IT service major Wipro’s CEO-designate Abid Neemuchwala plans delegation of more power to his leadership team, diversity in human resources and a prompt response to customers besides revamping the key project execution function. “We will be more empowered on the frontline, faster in responding to our customers and employees. We will spot and grow talent within. There will be more diversity of people and ideas. These will be some of the changes,” Neemuchwala said about his plans for the company at a press conference in Bangalore. “We will need to crank up our execution engine and that is what I will focus on,” he said.
Neemuchwala, former BPO services head of TCS who joined Wipro in March last year as COO, will take over as CEO on February 1. He, however, did not delve into details of his plan. “I do have a well-thought out ambition. I will share it when I will be ready,” he said.
Neemuchwala has his task cut out as Wipro is still struggling to catch up with the industry average growth and fares below par in banking and financial services and insurance segment, a key business vertical for Indian IT service providers. “Any transformation takes a little time. I would give it a few quarters,” he said.
Wipro largely met its own expectation for the October-December quarter with revenue from IT services growing 1.4 per cent sequentially and 6.3 per cent year on year at $1.838 million, roughly meeting its forecast of $1.84 billion for the three-month period. Its larger competitors Infosys and TCS reported a year-on-year growth of 8.5 per cent and 5.5 per cent at $2.41 billion and $4.5 billion, respectively. Infosys posted a 0.6 per cent growth on quarter-on-quarter while TCS reported a marginal sequential decline. Wipro’s quarterly profit from IT services was $375 million. Wipro said it expects revenue from IT services business in the range of $1.875 billion to $1.912 billion for the quarter ending March.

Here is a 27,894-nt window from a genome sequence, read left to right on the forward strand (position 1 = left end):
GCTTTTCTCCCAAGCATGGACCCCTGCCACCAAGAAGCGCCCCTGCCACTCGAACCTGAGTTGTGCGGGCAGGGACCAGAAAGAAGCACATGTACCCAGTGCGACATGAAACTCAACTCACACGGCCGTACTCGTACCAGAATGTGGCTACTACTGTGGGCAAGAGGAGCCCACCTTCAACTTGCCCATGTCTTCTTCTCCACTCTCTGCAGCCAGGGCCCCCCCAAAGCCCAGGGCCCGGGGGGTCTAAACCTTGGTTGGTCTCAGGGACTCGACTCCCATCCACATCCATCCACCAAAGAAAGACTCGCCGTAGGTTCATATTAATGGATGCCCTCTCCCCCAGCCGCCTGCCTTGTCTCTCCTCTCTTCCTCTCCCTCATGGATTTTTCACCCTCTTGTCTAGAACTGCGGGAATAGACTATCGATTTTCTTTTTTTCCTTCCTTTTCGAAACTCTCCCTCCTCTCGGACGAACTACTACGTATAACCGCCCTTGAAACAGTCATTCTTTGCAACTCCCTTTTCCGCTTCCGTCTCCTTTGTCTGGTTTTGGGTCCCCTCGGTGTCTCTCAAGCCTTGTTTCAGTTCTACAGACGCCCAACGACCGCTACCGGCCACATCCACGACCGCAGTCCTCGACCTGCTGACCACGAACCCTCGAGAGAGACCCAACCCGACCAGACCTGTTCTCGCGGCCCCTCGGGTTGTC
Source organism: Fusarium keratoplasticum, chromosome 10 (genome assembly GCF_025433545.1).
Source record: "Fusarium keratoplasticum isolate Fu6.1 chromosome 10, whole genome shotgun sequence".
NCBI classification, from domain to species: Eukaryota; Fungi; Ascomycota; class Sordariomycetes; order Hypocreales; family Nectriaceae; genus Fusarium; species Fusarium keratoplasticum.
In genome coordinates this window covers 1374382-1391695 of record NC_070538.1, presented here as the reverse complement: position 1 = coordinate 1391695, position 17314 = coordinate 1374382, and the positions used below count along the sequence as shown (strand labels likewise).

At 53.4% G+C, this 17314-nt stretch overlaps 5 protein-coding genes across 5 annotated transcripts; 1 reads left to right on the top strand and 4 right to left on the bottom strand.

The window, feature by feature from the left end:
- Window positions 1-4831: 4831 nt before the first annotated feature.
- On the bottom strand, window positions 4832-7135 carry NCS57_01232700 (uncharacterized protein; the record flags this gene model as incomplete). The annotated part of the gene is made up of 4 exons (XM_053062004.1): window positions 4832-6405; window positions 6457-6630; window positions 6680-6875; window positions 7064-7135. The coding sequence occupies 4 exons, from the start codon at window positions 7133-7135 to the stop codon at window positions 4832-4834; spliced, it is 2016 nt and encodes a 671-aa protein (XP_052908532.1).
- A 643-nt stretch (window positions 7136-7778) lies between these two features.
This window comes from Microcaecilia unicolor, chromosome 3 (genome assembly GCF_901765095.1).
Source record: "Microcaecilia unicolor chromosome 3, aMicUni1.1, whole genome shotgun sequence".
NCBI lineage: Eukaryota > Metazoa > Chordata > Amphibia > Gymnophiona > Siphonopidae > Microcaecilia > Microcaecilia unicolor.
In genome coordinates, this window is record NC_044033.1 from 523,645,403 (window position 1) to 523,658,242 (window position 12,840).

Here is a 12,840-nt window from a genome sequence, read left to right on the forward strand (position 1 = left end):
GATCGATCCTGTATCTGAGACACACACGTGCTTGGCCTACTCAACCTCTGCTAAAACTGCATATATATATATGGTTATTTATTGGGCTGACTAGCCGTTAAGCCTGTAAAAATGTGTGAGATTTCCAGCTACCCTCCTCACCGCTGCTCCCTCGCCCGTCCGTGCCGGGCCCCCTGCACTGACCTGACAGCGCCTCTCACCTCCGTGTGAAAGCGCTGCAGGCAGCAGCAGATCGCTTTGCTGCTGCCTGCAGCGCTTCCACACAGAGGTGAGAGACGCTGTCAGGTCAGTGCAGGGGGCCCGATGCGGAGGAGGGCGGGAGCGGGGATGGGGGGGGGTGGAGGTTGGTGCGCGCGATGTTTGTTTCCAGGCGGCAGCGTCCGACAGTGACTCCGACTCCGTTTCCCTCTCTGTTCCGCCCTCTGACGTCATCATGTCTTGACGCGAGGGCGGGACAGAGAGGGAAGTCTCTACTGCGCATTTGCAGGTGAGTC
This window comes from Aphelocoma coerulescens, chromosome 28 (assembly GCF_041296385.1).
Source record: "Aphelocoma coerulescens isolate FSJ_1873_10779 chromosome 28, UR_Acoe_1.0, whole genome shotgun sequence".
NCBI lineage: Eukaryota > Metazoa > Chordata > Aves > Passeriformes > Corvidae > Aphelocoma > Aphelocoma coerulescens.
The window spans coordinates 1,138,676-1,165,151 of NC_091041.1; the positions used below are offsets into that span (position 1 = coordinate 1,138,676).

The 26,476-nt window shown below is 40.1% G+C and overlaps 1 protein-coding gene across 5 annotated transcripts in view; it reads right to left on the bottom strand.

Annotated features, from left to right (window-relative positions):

“Change is going to be driven by new businesses such as digital and security. We are leading security business and in digital we made early start,” said TK Kurien, the outgoing CEO who will become executive vice chairman after his five-year-long stint at the helm at Wipro.
“We have defined everything we can do (in the past five years). We took a big bet on energy and utility. It would have been a terrific result if energy prices remained stable. Having said that, our competitors have done well in BFSI. We couldn’t do much as the market dynamics in the segment have been set a decade ago,” he said. The crude oil price plummeted from around $120 a barrel to around $30 a barrel, forcing oil companies to cut IT spending. “When oil prices rebound, we will benefit. We will be in a far better place than we are now,” Kurien said.
“The increased visa fee in the key market US will have a multi-million dollar impact on the company’s profits,” said Jatin Dalal, CFO.
“Mobility is part of our business and there is a cost associated with it. We will build it as part of our cost structure. We will localise (hiring) more in the US,” said Neemuchwala and hinted at opening more centres in the US.
Wipro recently completed the acquisition of Germany-based Cellent AG and signed a deal to acquire Viteos, an IT firm that serves the alternative investment management industry in the US.
About its venture capital investments Neemuchwala said the technology offering of some of the investee companies could be “clubbed into our overall services and we have been successful at that.” Wipro has invested in four US-based tech companies from a $100 million fund. About investing in India, Kurien said “In enterprise IT, we have not seen too many great players coming out of India,” adding that, “You will see one or two (investments) from our side.”